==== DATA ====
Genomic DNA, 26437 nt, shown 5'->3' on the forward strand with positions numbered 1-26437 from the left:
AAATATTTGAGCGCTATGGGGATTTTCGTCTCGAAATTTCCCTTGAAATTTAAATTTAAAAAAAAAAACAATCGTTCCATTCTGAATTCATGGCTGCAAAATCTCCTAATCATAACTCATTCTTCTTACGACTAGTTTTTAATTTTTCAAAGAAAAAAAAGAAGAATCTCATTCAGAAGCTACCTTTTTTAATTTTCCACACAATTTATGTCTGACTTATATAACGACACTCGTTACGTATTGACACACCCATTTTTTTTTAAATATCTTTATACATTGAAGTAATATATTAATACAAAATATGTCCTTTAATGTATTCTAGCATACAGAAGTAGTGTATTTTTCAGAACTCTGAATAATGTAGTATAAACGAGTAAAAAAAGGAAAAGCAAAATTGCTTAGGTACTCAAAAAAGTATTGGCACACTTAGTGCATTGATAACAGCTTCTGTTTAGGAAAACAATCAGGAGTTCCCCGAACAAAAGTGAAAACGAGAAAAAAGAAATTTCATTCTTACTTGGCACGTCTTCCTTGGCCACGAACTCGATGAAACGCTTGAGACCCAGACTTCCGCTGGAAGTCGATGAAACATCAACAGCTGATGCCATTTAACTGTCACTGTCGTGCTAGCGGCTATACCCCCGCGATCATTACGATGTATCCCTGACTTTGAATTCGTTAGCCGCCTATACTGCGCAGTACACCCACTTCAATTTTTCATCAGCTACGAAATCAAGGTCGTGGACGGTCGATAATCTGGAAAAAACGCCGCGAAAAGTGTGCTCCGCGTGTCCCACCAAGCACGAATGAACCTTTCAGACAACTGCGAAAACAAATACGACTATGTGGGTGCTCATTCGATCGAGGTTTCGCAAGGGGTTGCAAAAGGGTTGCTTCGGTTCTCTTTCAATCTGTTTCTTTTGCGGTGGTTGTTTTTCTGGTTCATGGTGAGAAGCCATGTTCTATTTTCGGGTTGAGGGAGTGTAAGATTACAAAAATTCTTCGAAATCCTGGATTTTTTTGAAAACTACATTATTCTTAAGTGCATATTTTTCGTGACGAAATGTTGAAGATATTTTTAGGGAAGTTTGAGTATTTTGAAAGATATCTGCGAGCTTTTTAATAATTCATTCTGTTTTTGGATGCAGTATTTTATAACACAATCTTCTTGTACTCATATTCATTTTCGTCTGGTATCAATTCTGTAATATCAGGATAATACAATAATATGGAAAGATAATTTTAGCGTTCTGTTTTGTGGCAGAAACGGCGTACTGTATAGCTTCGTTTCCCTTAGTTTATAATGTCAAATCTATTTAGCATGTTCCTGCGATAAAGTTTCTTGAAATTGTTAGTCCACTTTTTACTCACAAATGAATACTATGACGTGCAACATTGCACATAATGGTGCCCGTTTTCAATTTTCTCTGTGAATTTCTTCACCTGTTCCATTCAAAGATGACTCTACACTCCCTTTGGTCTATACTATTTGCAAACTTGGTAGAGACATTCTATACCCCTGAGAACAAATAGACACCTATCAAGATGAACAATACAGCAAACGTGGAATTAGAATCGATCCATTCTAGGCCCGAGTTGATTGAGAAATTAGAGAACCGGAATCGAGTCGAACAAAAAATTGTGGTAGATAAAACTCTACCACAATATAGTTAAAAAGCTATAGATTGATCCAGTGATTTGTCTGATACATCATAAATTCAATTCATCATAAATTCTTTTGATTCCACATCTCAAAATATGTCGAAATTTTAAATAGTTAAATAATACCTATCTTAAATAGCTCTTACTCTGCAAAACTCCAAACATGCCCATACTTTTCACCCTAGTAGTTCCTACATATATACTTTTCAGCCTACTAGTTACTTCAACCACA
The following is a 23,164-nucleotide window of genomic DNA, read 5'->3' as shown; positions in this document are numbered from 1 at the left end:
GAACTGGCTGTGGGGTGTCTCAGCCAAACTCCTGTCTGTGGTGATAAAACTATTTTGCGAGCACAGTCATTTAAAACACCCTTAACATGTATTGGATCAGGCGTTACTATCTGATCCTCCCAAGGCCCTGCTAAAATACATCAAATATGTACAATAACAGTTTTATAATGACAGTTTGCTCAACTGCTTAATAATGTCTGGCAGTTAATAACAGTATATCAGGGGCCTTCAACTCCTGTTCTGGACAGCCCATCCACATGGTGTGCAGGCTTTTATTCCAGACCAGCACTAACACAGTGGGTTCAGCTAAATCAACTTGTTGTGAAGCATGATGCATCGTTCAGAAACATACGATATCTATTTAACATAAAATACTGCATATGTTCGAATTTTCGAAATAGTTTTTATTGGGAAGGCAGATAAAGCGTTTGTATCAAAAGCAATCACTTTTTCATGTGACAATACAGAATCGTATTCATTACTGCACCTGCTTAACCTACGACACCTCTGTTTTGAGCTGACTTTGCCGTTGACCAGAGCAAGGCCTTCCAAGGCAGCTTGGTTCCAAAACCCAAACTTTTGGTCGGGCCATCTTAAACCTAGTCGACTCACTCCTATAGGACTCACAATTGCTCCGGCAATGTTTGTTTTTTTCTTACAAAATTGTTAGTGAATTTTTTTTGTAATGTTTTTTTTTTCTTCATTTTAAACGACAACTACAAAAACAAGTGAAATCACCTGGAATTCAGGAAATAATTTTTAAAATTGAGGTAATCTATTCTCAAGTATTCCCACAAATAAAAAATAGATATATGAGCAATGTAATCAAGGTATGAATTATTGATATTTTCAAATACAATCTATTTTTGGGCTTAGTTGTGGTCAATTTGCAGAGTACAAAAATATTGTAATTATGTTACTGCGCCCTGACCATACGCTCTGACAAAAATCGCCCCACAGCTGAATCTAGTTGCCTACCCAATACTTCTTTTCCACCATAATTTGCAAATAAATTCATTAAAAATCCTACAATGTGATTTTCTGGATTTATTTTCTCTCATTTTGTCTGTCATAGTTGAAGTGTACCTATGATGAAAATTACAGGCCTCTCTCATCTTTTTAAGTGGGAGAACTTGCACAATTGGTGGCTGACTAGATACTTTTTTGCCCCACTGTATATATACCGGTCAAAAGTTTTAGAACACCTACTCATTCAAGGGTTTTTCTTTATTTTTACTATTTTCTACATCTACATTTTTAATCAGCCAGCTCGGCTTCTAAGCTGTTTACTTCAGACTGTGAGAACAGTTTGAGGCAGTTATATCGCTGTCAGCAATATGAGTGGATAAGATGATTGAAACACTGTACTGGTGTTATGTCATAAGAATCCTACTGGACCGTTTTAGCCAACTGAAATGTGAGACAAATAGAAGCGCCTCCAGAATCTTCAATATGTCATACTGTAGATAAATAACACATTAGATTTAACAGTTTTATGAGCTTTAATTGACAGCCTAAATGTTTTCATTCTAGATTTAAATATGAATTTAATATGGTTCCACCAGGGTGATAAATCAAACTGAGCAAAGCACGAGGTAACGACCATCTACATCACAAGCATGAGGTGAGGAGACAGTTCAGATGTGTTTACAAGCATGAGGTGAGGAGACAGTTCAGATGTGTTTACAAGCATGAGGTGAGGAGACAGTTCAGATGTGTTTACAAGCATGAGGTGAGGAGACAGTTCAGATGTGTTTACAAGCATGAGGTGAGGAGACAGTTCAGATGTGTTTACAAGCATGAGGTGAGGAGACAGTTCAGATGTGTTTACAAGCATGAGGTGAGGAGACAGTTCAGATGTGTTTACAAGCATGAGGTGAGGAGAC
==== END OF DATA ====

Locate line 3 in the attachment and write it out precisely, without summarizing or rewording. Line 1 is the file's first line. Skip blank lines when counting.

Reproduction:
The following is a 23,164-nucleotide window of genomic DNA, read 5'->3' as shown; positions in this document are numbered from 1 at the left end: